In the middle, we say if a patient has heart failure, there is one basic choice, which is to use an SGLT2 inhibitor unless there's some counterindication for its use. Finally, we say that if a patient has CKD, we look to see if they have proteinuria or not. If somebody has albuminuria, we say our first choice is an SGLT2 inhibitor, but if that's not possible, patients can be on a GLP-1 receptor agonist. If a patient does not have albuminuria but has CKD, then we say you can use either a GLP-1 receptor agonist or an SGLT2 inhibitor, and eventually the combination of the two.

If a patient doesn't fit into that overall category and does not have those risk factors, we look at other factors. We look at the need to minimize hypoglycemia. We look at the need for patients to lose weight. We look at all of the other variables that are involved in these choices, which include such things as cost and access to medication.

We talk a great deal about individualizing care and choosing what's best for the patient in their given circumstance because I think it's incumbent upon us to really work hard to get patients on the best therapies for whatever their condition is. When it comes to diabetes, we have many good ways to lower glucose levels. I think it's important to be mindful of the entire patient, their circumstance, and how it is best to treat that individual.

At the end of section 9, we state that if insulin is used, combination therapy with a GLP-1 receptor agonist is recommended for greater efficacy and durability of treatment effect.

Section 7 is about diabetes devices, and more than anything, what we've done is strengthen our recommendations for using diabetes devices because we have more data than ever supporting their use. We used to be wishy-washy, saying that continuous glucose monitoring (CGM) devices are a useful tool, but we don't say that anymore. We say real-time CGM or intermittently scanned CGM should be offered for diabetes management in adults on multiple daily insulin injections or subcutaneous insulin infusion therapy who are capable of using the devices safely. We really think that these patients should be offered CGM.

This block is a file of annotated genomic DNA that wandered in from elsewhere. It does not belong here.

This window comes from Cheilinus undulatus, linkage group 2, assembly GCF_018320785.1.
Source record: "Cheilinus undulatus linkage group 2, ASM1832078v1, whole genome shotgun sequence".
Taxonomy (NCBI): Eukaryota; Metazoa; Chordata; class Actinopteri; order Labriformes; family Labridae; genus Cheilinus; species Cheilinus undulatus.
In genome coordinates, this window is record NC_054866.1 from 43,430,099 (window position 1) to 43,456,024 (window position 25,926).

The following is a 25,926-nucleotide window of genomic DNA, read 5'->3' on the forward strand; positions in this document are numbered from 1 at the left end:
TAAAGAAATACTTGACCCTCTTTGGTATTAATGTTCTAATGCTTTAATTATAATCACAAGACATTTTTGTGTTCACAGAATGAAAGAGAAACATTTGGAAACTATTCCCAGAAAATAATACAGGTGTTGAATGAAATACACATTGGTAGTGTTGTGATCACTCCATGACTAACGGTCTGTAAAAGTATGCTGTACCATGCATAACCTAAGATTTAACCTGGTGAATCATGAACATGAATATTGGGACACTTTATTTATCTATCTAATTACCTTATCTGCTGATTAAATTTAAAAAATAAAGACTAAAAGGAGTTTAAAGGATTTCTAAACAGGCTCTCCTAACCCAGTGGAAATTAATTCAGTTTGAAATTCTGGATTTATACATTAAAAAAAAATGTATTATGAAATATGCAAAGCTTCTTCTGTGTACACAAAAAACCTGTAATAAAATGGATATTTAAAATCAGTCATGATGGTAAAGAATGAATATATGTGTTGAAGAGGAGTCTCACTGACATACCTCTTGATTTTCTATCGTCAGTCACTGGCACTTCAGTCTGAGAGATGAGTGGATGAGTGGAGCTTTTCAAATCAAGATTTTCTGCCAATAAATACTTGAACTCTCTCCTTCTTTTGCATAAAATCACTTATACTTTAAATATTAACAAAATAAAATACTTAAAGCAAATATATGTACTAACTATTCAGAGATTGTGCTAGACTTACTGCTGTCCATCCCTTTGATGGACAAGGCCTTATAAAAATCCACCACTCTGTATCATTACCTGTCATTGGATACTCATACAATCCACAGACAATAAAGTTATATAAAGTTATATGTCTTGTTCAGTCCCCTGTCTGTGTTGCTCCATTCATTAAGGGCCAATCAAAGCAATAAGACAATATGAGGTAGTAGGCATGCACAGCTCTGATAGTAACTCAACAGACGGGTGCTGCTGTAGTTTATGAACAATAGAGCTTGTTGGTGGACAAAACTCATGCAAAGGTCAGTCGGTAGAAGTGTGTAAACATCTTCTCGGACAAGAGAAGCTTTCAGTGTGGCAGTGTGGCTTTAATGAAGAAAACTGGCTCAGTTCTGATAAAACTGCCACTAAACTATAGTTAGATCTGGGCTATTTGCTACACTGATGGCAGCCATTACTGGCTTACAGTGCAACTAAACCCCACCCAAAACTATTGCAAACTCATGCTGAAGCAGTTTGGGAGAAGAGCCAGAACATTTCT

We also highlight the fact that devices are not identical and that we need to choose the right CGM for the right patient. The choice of device should be made based on patient circumstances, desires, and needs. We now give specific recommendations for using CGM in people who are on basal insulin therapy.

We also talk about using insulin pens. We've actually never really talked about this before in the ADA guidelines. We now say that the use of insulin pens is recommended as preferred to vial and syringes. We know that insulin syringes work. There are some patients who prefer using vials and syringes, and there are also situations in which cost is a factor. Obviously, in those settings, people should continue to use syringes and vials.